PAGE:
The system is for an automated manufacturing process at a new-build facility to pick up parts from one workstation and take them to another one on the assembly line.

The CPA system prevents the trolley from traveling off the bridge or workstation if they are not interlocked and it transfers load between bridges to maintain the rail elevation across the joint. Interlocks are common on cranes, but this was a highly-customized build and, as such, design through commissioning spanned a full year.

“The project was already underway before the end user got us involved. The crane and the workstations were being designed and manufactured by several different companies, but there wasn’t an off-the-shelf solution for the interlocks. For reasons unknown to us, it was not in the scope of work for the design teams already on the job and none of the other teams wanted to design a custom interlock system. Once our design was completed, the end user partnered with a local machine shop to build it. This is what we call a design-bid-build project structure,” said Richard Phillips, mechanical engineer, CPA.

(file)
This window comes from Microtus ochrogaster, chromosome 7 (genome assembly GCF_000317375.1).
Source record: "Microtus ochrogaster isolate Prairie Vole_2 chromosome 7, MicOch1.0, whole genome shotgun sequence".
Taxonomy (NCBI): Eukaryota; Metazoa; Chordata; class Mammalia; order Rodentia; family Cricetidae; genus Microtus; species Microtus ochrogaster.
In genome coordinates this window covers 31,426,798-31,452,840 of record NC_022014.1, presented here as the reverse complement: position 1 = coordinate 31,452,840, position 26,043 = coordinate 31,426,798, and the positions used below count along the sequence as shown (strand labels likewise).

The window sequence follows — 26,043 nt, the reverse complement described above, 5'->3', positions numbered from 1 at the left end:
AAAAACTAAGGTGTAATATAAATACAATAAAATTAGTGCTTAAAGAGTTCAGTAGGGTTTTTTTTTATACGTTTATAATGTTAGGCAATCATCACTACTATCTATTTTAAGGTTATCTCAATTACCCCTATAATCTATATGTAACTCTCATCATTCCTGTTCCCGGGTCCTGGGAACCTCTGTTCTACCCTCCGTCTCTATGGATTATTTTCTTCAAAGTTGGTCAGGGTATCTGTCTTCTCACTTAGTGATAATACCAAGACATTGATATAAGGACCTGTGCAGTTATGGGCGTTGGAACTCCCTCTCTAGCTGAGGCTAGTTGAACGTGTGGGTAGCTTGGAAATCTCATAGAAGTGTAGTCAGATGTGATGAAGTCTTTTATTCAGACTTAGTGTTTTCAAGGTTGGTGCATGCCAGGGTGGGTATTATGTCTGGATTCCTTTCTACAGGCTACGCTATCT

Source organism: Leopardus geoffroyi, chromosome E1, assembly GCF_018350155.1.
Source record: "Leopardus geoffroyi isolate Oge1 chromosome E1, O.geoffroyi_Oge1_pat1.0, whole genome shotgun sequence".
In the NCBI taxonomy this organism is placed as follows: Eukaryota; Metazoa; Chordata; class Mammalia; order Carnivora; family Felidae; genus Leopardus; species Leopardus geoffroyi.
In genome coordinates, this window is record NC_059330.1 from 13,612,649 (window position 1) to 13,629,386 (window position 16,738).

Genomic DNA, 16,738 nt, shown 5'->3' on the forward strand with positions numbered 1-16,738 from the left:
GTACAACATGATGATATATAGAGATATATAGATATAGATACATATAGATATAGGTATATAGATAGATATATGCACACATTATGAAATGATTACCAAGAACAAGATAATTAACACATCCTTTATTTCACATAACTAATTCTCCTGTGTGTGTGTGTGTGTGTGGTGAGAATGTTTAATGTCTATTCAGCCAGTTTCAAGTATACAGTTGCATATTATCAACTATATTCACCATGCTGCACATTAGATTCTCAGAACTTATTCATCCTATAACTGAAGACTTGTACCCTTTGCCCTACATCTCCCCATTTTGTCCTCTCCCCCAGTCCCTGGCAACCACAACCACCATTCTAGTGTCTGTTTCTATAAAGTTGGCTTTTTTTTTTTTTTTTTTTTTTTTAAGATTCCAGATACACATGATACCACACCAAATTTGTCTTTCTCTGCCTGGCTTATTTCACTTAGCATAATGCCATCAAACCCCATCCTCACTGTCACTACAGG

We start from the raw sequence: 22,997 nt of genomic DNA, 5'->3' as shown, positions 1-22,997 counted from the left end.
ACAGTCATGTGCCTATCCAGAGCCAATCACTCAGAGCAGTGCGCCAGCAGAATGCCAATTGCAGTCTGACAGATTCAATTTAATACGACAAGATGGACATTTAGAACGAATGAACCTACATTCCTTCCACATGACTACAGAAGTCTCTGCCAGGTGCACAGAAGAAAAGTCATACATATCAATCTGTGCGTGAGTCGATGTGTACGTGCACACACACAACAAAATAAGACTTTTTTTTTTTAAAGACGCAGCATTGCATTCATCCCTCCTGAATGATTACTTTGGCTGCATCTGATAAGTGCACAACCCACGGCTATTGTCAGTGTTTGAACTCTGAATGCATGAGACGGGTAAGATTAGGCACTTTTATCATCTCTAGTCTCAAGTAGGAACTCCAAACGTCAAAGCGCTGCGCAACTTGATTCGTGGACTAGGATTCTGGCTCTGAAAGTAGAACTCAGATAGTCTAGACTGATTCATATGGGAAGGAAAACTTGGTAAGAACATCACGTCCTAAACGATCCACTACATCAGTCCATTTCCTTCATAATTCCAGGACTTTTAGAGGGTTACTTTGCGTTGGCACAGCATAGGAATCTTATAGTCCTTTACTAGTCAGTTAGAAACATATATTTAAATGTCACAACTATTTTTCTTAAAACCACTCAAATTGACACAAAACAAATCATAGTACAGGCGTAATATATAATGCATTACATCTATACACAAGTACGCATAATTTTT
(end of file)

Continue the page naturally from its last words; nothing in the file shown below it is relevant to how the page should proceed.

The single-girder Demag bridge cranes, which span 124 ft., are equipped with special purpose trolleys that tow airplane parts. There is no hoist—just a powered drive trolley that tows a linked set of idler trolleys.

A bridge crane pulls up to a workstation, locks in place, and the trolley travels off the bridge and onto the workstation. From there the parts are positioned in place for the next stage of manufacturing.

The monorail alignment forces are 2,500 lbs. vertical, and 500 lbs. horizontal; alignment tolerance is 1/16 in.—for horizontal and vertical. The alignment forces and tolerances are essentially the working capabilities of the interlock system. For example, the interlocks can transfer up to 2,500 lbs. between the bridge and the workstation to align the rails vertically within 1/16 in. Conversely the interlocks can transfer 500 lbs. between the bridge and the workstation to align the rails horizontally to the same tolerance.

CPA, which offers a variety of services, including procurement, specification, design, manufacturing review, modification, and accident investigation—designed a system whereby electrical power did not need to be supplied at each workstation.

Phillips said this simplified the process because there was already electrical power available on the bridge but not at the workstations, so an alternative solution would have required a design change. This might have involved running a conduit and building an electrical panel to power electrical components.

The interlock system also aligns the bridge and workstation rails within a tight tolerance to ensure a smooth transition for the trolley as it crosses the interface between rail systems. The trolley is allowed to cross onto the workstation when the bridge and workstation are aligned and securely locked together.